If you would like to be involved then email me at mdp(at)gmx.co.uk



* (e.g. 1 workshop of 2-3 hours per week for 4 weeks)

Friday, 6 December 2013

GMCC News 4 - Winter 2013

By this stage I would have hoped that most GMCC members would have received their copy of the newsletter in the post. However, following a bit of a cock-up last Saturday, none of the newsletters went in the post over the weekend and the rest that are due to be distributed by local members are still being sorted out.



So, in case yours hasn't arrived yet, here is the fourth GMCC newsletter that I have compiled. It features a great new calendar of cycling events from Love Your Bike and lots of great contributions from GMCC members.

GMCCNews Winter13



If you would like to contribute to the newsletter then please send text and images to nl@gmcc.org.uk along with your name and a short byline introducing yourself.

The deadlines for submitting copy for the 2014 newsletters will now have to be earlier in the month so that we can get the newsletters out in time for important events like Bike Week in June. The newsletter deadlines will now be the first weekend of the month, as follows:-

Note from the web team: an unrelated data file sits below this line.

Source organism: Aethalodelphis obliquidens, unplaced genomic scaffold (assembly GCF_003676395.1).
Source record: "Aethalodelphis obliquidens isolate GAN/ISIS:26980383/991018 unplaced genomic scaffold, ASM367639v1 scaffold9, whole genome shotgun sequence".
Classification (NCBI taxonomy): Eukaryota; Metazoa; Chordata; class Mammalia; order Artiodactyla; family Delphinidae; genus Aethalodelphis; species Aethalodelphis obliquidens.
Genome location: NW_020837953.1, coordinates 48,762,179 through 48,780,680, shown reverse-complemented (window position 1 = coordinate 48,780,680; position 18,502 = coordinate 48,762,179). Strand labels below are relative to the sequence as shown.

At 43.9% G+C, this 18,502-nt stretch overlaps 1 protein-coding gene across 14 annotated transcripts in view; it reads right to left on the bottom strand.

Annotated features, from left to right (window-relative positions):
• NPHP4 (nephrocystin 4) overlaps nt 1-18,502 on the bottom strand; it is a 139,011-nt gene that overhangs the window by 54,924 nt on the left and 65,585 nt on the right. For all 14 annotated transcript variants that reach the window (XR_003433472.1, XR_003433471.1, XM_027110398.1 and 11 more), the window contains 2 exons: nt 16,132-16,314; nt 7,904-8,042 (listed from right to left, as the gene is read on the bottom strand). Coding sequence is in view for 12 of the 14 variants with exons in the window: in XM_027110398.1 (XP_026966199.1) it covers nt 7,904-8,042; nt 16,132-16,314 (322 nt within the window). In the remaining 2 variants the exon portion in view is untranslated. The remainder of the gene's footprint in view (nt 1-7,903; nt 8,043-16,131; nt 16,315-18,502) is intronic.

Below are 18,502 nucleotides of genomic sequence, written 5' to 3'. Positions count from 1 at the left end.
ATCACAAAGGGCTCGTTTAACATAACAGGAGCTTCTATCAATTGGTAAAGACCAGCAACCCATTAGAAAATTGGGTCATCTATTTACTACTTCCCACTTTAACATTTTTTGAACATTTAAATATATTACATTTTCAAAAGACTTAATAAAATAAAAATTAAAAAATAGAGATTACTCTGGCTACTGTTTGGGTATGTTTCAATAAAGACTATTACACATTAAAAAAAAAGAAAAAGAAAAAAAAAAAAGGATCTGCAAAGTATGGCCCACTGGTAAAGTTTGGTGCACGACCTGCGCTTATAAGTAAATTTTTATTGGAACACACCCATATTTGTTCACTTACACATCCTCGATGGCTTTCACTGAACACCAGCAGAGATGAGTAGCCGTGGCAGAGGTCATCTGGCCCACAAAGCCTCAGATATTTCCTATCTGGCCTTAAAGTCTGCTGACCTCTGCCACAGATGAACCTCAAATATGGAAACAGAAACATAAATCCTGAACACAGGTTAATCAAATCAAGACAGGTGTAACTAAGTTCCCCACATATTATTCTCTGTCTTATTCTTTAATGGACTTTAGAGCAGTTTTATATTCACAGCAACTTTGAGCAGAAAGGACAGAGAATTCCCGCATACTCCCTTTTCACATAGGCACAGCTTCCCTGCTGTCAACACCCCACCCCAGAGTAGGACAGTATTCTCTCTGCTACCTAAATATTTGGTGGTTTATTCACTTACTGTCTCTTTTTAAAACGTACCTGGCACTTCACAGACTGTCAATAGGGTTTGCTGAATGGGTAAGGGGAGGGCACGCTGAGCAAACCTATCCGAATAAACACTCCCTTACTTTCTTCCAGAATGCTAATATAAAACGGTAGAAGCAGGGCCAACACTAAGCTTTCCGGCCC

Spring 2014: Sunday 2nd February

Summer 2014: Sunday 4th May (for Bike Week)

Autumn 2014: Sunday 3rd August

Winter 2014: Sunday 2nd November



If you like to receive the paper copy of this newsletter, then join GMCC - it's currently free for the first year, so there is no reason not to and you can receive a full resolution copy of the newsletter in the post.

Sunday, 1 December 2013

Oxford Road bus priority package consultation

The report on the Oxford Road consultation came out last week, and I received an email response:-

Dear respondent,

Oxford Road bus priority package consultation

Following your response to the Oxford Road bus priority package consultation which was held between 22 May 2013 to 5 July 2013 we have now analysed all responses received.

Over 1,000 people commented on the plans for both Oxford Road and Manchester city centre. The reports demonstrates support for our original proposals with Oxford Road receiving support from 65% of consultees, with 12% against the plans and 23% neutral or with no clear opinion. A copy of the consultation report is attached.